Facts about Germany

  • Population: 82 Million, of which over 42 Million are women.
    Foreigners: ca. 6,7 Million (8,2 % of the total population)
    Age structure: 14% are under 15 years, 20% are over 65 years old
    Life expectancy: Men: 77 years Women: 82 years
    81 metropolises with over 1 Million people 

  • Railway network: ca. 41.000 km
    Road network: ca. 230.000 km

  • Germans really do love beer!
    Germans are the second largest beer consumers in the world, after the Irish (of course)
    There are over 1.500 different brands an types of beer

  • Around 6.200 of worldwide 52.000 patent application Germany
    belongs to the three most innovative countries in the world next to Japan und USA 

  • In Germany there are around 370 Universities, in which 140 are authorized for PhD

  • Culture:
    6.200 museums, therefrom 630 art museums
    820 Theaters
    130 Orchestras
    8.800 libraries

  • More than 240.000 foreign students in german universities 

  • Most important industries
    Mechanical Engineering
    Chemistry Environmental Technology
    Precision Engineering Electrical Engineering
    Medical Engineering
    Bio- and Gene Technology
    Aerospace Logistics

  • Germany is the fifth largest country in Europe –

    covering an area of 357,022 square kilometres,

    only the Ukraine, France, Spain and Sweden are bigger. 

  • Germany was once a cluster of small kingdoms, duchies and principalities – which were unified as the German Reich (Deutsches Reich) in 1871. Later it became the Weimar Republic, the Third Reich (National Socialism), and in 1949 the nation divided into the Soviet-supported East Germany (German Democratic Republic) and the democratic West Germany (Federal Republic of Germany). On October 3rd 1990, East and West were reunited.

  • Germany boasts some of world's most famous inventions – you can thank the Germans for the light bulb, the automated calculator, and the automobile. That's not all –  the Germans are also credited for the discovery of insulin, the invention of the clarinet, the pocket watch, television (partly), paraffin, petrol/gasoline & Diesel engines, the automobile engine, differential gear and other important devices, the motorcycle, the jet engine, the LCD screen and the Walkman.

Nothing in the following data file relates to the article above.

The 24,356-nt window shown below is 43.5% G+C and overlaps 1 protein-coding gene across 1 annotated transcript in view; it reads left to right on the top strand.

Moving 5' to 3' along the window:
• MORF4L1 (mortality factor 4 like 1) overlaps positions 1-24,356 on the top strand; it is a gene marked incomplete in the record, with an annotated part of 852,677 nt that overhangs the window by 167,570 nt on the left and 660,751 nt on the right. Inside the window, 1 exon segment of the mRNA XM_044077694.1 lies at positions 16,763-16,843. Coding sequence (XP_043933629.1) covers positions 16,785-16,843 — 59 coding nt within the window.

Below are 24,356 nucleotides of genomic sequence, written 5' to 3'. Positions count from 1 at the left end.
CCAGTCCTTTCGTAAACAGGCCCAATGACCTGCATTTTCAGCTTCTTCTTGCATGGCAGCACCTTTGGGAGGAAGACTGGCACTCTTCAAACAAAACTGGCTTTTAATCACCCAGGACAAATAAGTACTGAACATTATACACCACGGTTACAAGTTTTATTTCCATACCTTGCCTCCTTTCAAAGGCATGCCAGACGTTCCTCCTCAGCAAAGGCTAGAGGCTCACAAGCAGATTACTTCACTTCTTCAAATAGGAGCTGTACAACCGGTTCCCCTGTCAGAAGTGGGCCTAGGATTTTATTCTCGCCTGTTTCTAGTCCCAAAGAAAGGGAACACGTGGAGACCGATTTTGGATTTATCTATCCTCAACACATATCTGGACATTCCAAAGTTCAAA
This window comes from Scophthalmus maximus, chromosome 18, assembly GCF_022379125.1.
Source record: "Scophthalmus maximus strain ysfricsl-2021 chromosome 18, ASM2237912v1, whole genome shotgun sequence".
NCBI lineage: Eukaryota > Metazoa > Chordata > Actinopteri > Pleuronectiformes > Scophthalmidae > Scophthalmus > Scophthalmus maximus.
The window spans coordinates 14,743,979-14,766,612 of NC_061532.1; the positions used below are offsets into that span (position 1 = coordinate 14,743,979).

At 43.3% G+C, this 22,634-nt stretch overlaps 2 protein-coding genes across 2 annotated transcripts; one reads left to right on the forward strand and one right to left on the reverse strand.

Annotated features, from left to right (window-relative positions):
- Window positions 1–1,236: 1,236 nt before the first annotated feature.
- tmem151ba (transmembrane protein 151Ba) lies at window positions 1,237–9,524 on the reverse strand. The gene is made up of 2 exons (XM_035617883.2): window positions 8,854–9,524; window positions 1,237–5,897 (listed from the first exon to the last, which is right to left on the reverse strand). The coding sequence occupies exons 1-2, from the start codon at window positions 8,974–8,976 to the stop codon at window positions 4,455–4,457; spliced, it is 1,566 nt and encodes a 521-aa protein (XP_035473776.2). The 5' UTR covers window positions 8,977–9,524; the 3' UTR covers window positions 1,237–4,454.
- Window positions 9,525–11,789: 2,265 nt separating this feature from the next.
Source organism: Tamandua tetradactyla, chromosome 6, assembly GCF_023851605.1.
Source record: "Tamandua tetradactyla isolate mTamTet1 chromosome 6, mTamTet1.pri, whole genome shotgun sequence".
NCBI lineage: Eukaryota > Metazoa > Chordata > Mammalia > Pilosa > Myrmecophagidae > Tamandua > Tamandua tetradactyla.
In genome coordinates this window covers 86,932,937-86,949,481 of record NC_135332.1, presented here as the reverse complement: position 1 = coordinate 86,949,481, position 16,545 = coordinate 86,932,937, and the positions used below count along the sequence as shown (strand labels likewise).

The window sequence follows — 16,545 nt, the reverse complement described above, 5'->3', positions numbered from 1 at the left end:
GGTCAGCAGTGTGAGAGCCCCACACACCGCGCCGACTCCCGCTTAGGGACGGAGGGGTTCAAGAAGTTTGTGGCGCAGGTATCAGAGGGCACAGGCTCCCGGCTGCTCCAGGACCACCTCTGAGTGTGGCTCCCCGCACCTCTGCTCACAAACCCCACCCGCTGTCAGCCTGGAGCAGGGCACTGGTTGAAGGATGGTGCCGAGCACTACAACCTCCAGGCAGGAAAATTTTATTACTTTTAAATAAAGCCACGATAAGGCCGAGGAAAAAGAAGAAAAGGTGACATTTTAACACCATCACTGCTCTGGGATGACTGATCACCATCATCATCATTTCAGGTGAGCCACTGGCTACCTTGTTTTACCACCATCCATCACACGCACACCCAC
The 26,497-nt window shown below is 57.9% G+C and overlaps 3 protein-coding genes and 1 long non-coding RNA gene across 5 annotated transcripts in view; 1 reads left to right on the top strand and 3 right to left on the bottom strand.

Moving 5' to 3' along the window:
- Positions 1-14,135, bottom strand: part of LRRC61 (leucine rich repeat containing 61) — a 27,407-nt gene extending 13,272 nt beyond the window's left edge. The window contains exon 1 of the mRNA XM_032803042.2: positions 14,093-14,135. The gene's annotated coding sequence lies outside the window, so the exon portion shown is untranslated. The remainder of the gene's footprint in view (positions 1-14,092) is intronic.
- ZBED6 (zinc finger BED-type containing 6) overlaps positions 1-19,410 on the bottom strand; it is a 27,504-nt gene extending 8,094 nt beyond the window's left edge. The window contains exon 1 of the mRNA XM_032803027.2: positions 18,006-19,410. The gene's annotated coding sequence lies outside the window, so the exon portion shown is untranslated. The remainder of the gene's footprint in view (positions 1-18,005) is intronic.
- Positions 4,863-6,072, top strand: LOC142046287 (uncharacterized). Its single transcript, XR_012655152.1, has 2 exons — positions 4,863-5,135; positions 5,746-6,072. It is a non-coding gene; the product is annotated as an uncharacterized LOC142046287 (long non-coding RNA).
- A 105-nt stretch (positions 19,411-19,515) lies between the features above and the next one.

• Germany has the largest population in the EU – the population of Germany is around 80.2 million, with 3.4 million people living in the capital Berlin. Yet two out of five households are single-person households

  • Berlin's Zoologischer Garten is the largest zoo in the world – Germany also boasts more than 400 registered zoos. Including zoological gardens, wildlife parks, aquariums, bird parks, animal reserves, or safari parkstotal, Germany has nearly 700 facilities.

  • Over 800 million currywurst are eated in Germany each year – currywurst is a sausage served with a spicy sauce, and is a street food that has become a cult classic in Germany. About 7 million currywurst are eated in Berlin alone. There's even a museum in Berlin dedicated to the popular snack

  • Germany is one of the world's largest car producers – selling 5.9 million cars in 2011. VW's Golf is one of the best selling cars of all time: in 2012 it year it sold more than 430,000 Golfs around Europe (125,000 ahead of its nearest rival). In 2013, the top-selling car brands in Germany were Volkswagen, Mercedes. Audi and BMW.

  • Germany has more cultural activities and places than any other country – it's a cultured place, with 6,200 museums, 820 theatres, 130 professional orchestras and 8,800 libraries in 2013. There are more museums, exhibition halls and art galleries than any other country (and not only in the big cities), with more people going to exhibitions than to soccer matches.

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